Treasury to discuss Mor Chit concession

Treasury to discuss Mor Chit concession

More benefits sought from stalled project

Car parking is the most obvious use of the old Mor Chit bus terminal at the moment. (Post Today photo)
Car parking is the most obvious use of the old Mor Chit bus terminal at the moment. (Post Today photo)

The Treasury Department will negotiate with Bangkok Terminal Co Ltd to seek greater benefits from leasing land for a long-delayed Mor Chit mixed-use development.

The cabinet recently resolved for the Treasury Department to negotiate for higher benefits to be given by the concessionaire, and Bangkok Terminal has already proposed additional benefits, said director-general Amnuay Preemonwong.

The cabinet approved Bangkok Terminal as the concessionaire of the Mor Chit project, comprising a shopping centre, a hotel and a serviced apartment building with a usable areas of 712,350 square metres, of which 600,350 sq m is for commercial purpose and the remainder is for the state-run Transport Co.

According to the current contract, the project's value has increased to 26.9 billion baht from 18 billion in the past.

During the five-year construction period, the concessionaire is required to pay a land-use fee of 509 million baht a year, a fee for allocation of developed space of 550 million and a rental fee of 5.35 million.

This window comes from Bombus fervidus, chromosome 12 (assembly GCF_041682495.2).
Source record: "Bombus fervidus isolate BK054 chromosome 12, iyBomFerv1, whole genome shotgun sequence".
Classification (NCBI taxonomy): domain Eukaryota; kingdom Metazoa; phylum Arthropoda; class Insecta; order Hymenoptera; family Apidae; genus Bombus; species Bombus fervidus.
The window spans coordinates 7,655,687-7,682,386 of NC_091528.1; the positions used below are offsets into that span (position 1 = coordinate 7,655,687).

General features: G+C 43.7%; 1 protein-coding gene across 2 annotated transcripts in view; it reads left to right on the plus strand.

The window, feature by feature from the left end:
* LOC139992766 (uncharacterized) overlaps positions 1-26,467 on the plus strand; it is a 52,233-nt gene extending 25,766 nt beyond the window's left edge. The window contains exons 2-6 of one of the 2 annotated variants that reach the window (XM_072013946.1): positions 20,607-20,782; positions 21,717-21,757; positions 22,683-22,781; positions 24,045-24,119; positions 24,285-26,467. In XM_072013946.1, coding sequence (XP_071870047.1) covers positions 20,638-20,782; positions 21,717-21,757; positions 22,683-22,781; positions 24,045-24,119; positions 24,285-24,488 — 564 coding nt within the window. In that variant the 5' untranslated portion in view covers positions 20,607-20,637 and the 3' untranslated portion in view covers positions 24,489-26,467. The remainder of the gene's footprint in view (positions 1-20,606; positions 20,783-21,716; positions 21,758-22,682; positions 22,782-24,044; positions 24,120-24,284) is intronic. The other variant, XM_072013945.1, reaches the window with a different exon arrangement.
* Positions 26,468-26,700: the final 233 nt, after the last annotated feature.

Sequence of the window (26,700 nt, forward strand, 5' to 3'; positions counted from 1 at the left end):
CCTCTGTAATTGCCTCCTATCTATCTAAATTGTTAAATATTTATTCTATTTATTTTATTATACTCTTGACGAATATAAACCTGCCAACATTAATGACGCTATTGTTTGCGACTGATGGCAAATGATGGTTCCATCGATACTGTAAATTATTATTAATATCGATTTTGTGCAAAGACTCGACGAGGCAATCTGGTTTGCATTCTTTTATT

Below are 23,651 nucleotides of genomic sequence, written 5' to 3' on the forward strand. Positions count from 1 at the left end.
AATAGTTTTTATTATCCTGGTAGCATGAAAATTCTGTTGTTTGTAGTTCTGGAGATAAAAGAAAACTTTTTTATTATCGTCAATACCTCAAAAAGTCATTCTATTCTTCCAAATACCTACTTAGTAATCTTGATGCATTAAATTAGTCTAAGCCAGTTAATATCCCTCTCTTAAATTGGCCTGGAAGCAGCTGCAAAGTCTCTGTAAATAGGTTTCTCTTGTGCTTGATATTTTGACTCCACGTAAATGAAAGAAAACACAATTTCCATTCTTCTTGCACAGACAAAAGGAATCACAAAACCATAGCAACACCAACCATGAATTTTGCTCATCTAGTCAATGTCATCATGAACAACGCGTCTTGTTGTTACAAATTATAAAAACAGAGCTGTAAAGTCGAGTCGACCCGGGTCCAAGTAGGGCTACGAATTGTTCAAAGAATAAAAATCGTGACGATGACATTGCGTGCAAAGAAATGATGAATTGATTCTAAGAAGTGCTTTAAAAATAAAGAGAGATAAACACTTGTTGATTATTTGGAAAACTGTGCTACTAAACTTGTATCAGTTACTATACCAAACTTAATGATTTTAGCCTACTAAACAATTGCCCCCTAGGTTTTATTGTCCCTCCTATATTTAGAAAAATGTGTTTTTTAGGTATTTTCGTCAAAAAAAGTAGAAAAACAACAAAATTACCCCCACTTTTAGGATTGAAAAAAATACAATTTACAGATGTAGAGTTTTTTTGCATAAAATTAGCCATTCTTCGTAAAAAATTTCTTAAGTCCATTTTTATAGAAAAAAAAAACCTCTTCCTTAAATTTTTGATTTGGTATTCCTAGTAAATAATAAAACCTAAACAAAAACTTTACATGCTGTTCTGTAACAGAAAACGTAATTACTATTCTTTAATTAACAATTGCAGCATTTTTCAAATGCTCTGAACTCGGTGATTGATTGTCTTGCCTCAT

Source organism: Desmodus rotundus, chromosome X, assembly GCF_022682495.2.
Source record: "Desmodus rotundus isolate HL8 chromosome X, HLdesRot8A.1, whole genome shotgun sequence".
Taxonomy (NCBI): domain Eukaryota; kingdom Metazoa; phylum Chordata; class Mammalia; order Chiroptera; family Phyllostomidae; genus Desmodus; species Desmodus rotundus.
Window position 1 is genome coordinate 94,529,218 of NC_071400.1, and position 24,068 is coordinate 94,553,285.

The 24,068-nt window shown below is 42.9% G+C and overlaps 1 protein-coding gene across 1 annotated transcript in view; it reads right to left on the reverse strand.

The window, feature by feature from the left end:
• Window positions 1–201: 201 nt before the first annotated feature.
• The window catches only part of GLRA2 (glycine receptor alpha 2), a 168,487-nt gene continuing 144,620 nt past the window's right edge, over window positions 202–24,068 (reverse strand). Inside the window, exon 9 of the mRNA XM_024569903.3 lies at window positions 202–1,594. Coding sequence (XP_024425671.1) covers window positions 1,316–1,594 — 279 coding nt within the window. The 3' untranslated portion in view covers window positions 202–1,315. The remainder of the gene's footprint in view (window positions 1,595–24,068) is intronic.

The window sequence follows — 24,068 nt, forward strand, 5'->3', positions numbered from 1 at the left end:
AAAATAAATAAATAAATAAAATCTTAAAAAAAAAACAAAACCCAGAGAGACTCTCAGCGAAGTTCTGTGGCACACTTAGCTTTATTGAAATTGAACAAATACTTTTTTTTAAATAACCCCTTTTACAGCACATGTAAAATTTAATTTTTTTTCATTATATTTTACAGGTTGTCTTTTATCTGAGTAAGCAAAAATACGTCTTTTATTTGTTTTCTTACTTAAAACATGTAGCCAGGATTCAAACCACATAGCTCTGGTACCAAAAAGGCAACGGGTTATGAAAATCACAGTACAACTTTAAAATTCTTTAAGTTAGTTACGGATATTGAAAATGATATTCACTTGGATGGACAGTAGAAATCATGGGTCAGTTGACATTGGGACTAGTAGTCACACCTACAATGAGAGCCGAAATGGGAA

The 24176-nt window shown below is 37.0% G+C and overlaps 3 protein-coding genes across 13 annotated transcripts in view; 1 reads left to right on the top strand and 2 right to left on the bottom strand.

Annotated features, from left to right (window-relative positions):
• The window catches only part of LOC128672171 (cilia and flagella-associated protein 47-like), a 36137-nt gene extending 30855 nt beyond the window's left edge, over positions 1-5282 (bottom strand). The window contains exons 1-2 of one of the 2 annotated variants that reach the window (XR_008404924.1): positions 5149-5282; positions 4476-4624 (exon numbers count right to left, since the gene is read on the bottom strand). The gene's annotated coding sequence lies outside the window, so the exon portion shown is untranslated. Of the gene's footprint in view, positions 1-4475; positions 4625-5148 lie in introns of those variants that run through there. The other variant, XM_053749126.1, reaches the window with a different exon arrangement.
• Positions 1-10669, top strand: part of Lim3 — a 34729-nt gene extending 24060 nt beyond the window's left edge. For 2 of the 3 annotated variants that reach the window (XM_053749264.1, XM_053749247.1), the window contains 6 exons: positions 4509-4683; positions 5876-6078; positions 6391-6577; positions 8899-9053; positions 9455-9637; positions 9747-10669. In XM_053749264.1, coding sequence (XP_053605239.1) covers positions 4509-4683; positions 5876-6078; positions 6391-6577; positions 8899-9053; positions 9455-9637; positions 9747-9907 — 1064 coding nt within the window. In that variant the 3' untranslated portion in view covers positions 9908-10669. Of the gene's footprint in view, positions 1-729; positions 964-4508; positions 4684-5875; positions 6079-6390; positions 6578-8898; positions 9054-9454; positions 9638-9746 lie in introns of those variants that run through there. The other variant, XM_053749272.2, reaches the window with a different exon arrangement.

The rental fee will be increased by 15% every five years. Bangkok Terminal has the right to operate the property for 30 years with an option of a two-time contract renewal at 10 years each.

The 63-rai Mor Chit project was granted to Sun Estate Co, renamed Bangkok Terminal, 23 years ago but was stalled amid allegations of corruption and economic turmoil after the 1997 financial crisis and legal probing over whether the project complied with terms of the 1992 Joint Public-Private Venture Act.

The Supreme Administrative Court, however, has removed legal hurdles by ruling that the project can proceed.

Mr Amnuay said Bangkok Terminal will spend 18 months on design details and to seek an environmental impact assessment licence and approval from related state agencies for construction.

For the development of the Roi Chak Sam project, which would turn the 100-year-old Customs House on five rai along the Chao Phraya River into a luxury hotel, the Treasury Department will propose that the Finance Ministry consider the draft of an amended contract this week, he said.

The negotiation for new benefits that SET-listed U City Plc, renamed from Natural Park Plc (N-Park), will give to the state is essential after the project's development has been halted for 14 years, Mr Amnuay said.

N-Park and the consortium won a 30-year concession contract from the Treasury Department in 2005 to develop and manage the boutique hotel with a maximum of 33 rooms on a plot of Charoen Krung Road.

Mr Amnuay said the project is still seeking development into a luxury hotel, but the company plans to reduce the size of the rooms and increase the number to 50-60.

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